For many people around the world, Christmas is joyous celebration between family and friends, the happiest time of the year. Yet behind all of the sentimental Christmas spirit, there is a huge industry comprised of materialistic ideals to spend boundless sums of money for friends and family.
While there still is a prominent Christian foundation to celebrate the birth of Jesus Christ in many parts of the world, over the decades Christmas has commercialized with big business sponsorship. Coca Cola can be thanked for our image of Santa Claus, non-Christian countries have a growing Christmas presence, and people feel obliged to spend a large amount of their salary on presents.
No wonder Christmas season is a peak selling point for retailers. Shop owners expect a 62% increase of sales during just the holiday season.
According to PWC’s 2016 Holiday Outlook, consumers plan to spend 10% more during the holiday period this year than in 2015. This averages to around $1,121 per person including gifts, entertainment, holiday travel, with a third of that budget to spend just for themselves.
Yet behind the commercial dark sides of Christmas, we love it. We spend hours watching Christmas movies, dressing up as mystical elves or a super-human who can travel across the world to every home in one night, and frequenting holiday events like Christmas Markets and parties.
Did Coca Cola Invent Santa Claus?
Contrary to popular belief, Coca Cola did not invent our beloved Santa. The legend of Santa Claus originally began based on a monk named St. Nicholas from modern-day Turkey in 280 A.D. St. Nicholas became known for his altruistic character giving away his wealth to help the poor and sick. He is commemorated and revered among Anglican, Catholic, Lutheran, and Orthodox Christians. The feast day for St. Nick is celebrated on the day of his death, December 6th.
The name Saint Nicholas evolved to Santa Claus from the Dutch nickname, Sinter Nikolaas, or Sinter Klaas for short. In 1809 Washington Irving popularized Sinter Klaas stories in his book The History of New York as the patron Saint of New York City.
Clement Clarke Moore began the story Santa Claus as a “jolly old elf” in his Christmas poem “An Account of a Visit from St. Nicholas”. The poem began many of the stories behind Santa Claus to ascend chimneys with supernatural powers, flying to different homes on Christmas Eve in a “miniature sleigh” led by eight flying reindeer to deliver presents for children around the world. Thomas Nast, the American civil war cartoonist, created the image that we know today with a bright red suit trimmed with white fur, living in the North Pole with a workshop full of elves and his wife Mrs. Claus.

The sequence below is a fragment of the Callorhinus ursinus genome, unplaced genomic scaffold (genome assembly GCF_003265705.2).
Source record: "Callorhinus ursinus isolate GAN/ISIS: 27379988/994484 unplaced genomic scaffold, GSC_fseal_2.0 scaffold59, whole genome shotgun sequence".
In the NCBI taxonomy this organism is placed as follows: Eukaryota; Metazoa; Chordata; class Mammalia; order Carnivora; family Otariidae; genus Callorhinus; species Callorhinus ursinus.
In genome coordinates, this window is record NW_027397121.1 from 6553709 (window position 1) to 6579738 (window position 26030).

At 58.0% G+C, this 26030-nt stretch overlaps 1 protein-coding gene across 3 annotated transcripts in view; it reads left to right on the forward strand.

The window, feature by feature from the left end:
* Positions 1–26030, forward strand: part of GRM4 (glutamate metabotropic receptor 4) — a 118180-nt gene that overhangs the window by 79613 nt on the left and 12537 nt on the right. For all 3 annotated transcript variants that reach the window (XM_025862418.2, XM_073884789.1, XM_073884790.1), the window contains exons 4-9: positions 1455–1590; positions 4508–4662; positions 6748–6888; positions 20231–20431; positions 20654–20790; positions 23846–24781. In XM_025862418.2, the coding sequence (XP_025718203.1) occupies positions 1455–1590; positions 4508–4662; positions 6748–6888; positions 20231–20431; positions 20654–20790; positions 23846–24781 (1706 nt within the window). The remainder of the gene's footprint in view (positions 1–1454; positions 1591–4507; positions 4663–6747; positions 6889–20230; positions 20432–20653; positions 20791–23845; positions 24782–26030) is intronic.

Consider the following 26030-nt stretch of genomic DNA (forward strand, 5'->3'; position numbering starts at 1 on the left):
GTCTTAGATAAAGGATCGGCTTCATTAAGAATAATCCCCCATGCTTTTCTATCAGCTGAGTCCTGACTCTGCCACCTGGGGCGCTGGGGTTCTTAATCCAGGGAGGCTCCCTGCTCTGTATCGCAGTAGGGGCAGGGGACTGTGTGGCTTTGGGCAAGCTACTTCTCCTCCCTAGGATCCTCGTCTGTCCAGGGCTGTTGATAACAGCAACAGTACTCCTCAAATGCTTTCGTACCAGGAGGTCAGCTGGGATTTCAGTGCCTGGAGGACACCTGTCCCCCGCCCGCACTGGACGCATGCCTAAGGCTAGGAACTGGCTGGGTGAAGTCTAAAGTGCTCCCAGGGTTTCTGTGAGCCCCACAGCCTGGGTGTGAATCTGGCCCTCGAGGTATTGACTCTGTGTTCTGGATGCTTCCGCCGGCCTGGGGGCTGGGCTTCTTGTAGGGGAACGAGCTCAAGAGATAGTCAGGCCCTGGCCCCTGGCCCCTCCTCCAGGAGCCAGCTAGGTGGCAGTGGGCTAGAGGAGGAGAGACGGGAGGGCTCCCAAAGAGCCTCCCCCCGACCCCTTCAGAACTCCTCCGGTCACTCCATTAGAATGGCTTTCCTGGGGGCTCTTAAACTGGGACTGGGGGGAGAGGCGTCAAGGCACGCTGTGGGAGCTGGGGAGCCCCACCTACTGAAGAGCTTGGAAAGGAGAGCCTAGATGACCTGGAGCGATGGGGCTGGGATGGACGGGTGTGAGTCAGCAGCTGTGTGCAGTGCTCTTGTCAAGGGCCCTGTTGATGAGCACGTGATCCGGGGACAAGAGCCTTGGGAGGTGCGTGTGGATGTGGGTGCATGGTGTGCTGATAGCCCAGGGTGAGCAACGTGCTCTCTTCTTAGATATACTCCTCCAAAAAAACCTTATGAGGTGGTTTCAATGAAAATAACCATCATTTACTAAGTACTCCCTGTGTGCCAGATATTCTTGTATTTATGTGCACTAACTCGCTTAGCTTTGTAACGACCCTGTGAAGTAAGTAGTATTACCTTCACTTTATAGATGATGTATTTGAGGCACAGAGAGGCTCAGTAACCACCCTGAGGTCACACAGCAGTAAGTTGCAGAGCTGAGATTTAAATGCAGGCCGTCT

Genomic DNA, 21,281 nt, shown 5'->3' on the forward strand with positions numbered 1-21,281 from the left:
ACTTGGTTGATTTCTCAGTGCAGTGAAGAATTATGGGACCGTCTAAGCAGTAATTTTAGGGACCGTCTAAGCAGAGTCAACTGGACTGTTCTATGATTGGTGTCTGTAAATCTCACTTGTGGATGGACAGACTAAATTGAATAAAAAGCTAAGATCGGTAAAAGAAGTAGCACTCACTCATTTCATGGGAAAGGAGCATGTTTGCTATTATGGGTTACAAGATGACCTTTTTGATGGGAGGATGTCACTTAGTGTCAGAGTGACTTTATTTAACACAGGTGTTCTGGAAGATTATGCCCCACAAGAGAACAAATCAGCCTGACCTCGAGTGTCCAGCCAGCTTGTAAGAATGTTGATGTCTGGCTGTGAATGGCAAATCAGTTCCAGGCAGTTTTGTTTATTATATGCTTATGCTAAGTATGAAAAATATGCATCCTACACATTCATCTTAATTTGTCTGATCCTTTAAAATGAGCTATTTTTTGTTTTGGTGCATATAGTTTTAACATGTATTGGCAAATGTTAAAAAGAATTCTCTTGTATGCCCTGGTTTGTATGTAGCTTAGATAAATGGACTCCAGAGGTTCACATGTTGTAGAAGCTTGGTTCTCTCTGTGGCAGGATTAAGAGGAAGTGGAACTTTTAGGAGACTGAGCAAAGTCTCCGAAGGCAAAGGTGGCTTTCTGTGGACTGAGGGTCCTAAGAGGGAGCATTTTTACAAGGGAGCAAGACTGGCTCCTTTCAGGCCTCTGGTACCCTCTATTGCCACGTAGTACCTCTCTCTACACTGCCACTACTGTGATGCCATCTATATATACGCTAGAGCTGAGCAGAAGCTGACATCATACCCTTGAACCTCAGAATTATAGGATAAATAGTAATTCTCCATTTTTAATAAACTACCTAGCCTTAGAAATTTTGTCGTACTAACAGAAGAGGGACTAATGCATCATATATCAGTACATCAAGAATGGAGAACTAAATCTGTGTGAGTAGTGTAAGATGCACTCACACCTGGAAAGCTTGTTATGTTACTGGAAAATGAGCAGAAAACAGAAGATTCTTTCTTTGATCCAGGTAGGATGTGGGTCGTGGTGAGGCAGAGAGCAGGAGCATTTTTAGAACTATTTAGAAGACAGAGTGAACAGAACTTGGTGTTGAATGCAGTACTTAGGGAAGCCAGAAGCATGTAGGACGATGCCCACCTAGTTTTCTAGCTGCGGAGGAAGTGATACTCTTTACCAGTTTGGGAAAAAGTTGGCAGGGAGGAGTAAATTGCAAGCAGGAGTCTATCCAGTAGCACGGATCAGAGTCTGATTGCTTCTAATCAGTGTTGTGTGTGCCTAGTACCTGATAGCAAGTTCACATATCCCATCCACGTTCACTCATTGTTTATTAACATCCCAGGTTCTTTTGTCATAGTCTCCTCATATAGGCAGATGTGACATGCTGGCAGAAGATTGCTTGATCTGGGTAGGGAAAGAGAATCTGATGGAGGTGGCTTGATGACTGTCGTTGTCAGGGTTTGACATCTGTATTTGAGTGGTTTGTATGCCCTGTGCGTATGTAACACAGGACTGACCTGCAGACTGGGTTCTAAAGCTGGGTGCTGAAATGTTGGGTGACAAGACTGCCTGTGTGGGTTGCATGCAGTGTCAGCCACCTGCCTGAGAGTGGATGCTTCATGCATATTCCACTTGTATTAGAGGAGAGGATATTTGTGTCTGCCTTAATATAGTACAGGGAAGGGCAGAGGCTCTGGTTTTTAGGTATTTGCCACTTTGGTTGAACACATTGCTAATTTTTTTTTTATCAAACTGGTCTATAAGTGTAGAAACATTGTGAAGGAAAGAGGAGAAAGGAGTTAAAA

Santa Claus hit stores during the Christmas season through advertisements in the 1840s with even a life-size model of Santa in a Philadelphia shopping mall. Later in the 1890s, the Salvation Army continued the legend of St. Nicholas by dressing up unemployed men in a Santa suit to collect donations on the streets of New York.
Coca Cola popularizing the Santa Claus image in Christmas advertisements. While they were not the first to market Santa Claus on their products during the holiday season, the created a constant image of Santa, wearing the red suit Thomas Nast envisioned, since the 1920s. Fred Mizen drew Santa Claus drinking a bottle of Coke featuring the world’s largest soda fountain located in the department store Famous Barr in St. Louis, Missouri.
Coca Cola continued to portray Santa Claus in the holiday advertisements, bringing presents to children, for whom we can thank the global awareness of Santa Claus’ likeness.
Christmas Around the World
How is Christmas celebrated across the world? Although there are certainly many cultural differences that make this global celebration unique to each country, there are surprising quite a lot of similarities when we focus on just the essentials of Christmas. Who celebrates it? Who decorates? What are big business influence on the holiday? And is it religious?
Check out the Christmas Slideshow where individuals from countries all over the world respond to the same six questions.